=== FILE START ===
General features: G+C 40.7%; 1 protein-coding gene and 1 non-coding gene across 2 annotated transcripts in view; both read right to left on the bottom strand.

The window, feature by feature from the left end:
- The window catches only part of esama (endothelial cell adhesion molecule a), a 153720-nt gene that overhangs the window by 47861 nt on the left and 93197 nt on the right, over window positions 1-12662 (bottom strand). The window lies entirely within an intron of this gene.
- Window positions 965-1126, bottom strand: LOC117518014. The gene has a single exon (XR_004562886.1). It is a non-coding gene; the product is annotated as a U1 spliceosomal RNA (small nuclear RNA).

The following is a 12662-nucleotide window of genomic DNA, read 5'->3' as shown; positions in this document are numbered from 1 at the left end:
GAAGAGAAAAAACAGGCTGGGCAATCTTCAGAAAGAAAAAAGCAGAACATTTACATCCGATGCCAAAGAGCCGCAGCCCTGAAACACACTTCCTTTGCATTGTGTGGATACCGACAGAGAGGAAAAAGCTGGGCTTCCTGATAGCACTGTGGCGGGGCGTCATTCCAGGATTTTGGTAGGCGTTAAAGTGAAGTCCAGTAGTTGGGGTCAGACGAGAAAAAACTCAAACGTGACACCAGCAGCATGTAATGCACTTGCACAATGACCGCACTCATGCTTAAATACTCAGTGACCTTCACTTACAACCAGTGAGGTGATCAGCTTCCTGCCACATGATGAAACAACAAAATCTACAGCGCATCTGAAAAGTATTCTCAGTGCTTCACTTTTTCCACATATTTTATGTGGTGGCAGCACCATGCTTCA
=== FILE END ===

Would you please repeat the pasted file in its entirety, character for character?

General features: G+C 40.7%; 1 protein-coding gene and 1 non-coding gene across 2 annotated transcripts in view; both read right to left on the bottom strand.

The window, feature by feature from the left end:
- The window catches only part of esama (endothelial cell adhesion molecule a), a 153720-nt gene that overhangs the window by 47861 nt on the left and 93197 nt on the right, over window positions 1-12662 (bottom strand). The window lies entirely within an intron of this gene.
- Window positions 965-1126, bottom strand: LOC117518014. The gene has a single exon (XR_004562886.1). It is a non-coding gene; the product is annotated as a U1 spliceosomal RNA (small nuclear RNA).

The following is a 12662-nucleotide window of genomic DNA, read 5'->3' as shown; positions in this document are numbered from 1 at the left end:
GAAGAGAAAAAACAGGCTGGGCAATCTTCAGAAAGAAAAAAGCAGAACATTTACATCCGATGCCAAAGAGCCGCAGCCCTGAAACACACTTCCTTTGCATTGTGTGGATACCGACAGAGAGGAAAAAGCTGGGCTTCCTGATAGCACTGTGGCGGGGCGTCATTCCAGGATTTTGGTAGGCGTTAAAGTGAAGTCCAGTAGTTGGGGTCAGACGAGAAAAAACTCAAACGTGACACCAGCAGCATGTAATGCACTTGCACAATGACCGCACTCATGCTTAAATACTCAGTGACCTTCACTTACAACCAGTGAGGTGATCAGCTTCCTGCCACATGATGAAACAACAAAATCTACAGCGCATCTGAAAAGTATTCTCAGTGCTTCACTTTTTCCACATATTTTATGTGGTGGCAGCACCATGCTTCA